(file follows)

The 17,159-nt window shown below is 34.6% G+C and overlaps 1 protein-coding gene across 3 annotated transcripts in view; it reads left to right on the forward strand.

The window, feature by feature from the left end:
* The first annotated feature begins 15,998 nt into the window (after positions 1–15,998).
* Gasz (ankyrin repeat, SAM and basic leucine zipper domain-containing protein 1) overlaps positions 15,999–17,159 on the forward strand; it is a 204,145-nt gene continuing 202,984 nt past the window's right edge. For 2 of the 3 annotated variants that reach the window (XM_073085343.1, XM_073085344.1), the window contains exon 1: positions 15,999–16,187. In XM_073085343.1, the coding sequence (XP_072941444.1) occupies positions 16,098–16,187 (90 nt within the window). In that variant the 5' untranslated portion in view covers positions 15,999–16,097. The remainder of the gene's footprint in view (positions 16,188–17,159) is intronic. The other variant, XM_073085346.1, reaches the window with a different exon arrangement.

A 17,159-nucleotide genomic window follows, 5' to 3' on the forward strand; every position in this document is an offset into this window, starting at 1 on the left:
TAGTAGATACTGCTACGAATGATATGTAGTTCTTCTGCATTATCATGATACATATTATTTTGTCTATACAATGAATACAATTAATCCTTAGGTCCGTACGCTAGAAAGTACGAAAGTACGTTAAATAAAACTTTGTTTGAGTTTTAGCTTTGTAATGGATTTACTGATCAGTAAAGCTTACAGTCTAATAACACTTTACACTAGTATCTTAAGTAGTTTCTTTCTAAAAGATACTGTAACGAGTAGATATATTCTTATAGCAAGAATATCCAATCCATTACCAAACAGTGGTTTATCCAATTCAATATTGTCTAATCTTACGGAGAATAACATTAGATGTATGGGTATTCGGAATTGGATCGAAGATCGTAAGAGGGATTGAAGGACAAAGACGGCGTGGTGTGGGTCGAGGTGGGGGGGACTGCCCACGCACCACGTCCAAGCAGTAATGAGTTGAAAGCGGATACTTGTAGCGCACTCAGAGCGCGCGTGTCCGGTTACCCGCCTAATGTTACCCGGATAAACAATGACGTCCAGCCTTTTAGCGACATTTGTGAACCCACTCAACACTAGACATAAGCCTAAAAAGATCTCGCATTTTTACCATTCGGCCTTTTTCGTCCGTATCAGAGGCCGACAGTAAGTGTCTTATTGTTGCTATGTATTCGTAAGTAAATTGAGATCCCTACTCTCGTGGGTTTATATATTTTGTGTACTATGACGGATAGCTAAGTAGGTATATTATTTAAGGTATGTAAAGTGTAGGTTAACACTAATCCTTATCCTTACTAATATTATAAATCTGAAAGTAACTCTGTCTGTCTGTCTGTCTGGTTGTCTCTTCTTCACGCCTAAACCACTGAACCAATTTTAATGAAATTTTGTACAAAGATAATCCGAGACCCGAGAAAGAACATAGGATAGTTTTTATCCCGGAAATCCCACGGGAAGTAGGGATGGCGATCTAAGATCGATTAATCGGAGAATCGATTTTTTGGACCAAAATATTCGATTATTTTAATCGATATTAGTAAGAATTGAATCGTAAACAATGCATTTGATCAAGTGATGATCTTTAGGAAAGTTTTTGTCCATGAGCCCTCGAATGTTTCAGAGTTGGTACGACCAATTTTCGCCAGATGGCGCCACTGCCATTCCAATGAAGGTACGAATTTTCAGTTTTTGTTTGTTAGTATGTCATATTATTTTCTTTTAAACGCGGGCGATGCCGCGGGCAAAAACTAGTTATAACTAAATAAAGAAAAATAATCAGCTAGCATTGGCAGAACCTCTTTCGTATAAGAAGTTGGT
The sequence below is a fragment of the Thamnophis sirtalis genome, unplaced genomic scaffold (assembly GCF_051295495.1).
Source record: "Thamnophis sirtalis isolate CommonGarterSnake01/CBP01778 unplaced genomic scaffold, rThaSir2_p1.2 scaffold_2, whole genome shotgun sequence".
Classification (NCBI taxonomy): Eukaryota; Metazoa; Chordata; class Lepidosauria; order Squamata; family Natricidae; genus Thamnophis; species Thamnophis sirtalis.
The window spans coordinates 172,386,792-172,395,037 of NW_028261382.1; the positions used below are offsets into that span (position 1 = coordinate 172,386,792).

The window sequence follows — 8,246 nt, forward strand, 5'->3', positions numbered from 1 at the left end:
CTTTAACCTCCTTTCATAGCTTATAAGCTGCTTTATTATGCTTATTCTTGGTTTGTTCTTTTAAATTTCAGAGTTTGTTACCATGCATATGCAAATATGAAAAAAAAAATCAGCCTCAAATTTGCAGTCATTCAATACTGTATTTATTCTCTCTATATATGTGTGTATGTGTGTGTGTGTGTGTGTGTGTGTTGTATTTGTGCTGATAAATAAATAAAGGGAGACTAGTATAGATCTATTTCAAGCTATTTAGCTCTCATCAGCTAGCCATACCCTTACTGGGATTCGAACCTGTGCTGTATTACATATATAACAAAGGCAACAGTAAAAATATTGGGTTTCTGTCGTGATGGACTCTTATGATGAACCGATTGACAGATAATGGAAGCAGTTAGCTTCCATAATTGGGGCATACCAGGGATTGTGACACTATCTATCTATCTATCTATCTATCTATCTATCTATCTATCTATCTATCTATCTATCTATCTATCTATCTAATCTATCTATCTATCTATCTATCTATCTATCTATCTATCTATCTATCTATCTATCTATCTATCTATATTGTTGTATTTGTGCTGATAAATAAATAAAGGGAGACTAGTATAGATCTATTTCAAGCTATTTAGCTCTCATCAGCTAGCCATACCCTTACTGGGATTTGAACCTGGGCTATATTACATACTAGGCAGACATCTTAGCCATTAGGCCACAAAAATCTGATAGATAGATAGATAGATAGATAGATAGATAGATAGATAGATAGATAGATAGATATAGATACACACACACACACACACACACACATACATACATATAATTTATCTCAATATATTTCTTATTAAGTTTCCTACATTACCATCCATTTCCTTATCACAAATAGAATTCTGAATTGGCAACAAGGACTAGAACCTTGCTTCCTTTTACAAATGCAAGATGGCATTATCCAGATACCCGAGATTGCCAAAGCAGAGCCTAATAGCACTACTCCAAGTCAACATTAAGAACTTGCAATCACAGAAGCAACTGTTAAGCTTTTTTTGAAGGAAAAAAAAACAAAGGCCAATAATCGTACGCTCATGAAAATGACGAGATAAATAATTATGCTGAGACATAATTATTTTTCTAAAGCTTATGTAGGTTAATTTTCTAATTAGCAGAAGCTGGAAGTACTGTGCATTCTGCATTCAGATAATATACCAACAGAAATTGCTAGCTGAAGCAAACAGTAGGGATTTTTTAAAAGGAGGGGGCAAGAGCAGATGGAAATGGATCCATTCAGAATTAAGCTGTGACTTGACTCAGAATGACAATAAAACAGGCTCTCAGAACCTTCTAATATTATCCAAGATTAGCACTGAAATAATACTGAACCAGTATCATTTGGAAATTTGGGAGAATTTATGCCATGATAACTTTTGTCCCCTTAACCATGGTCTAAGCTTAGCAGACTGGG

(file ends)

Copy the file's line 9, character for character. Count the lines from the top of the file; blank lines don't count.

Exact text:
Classification (NCBI taxonomy): Eukaryota; Metazoa; Chordata; class Lepidosauria; order Squamata; family Natricidae; genus Thamnophis; species Thamnophis sirtalis.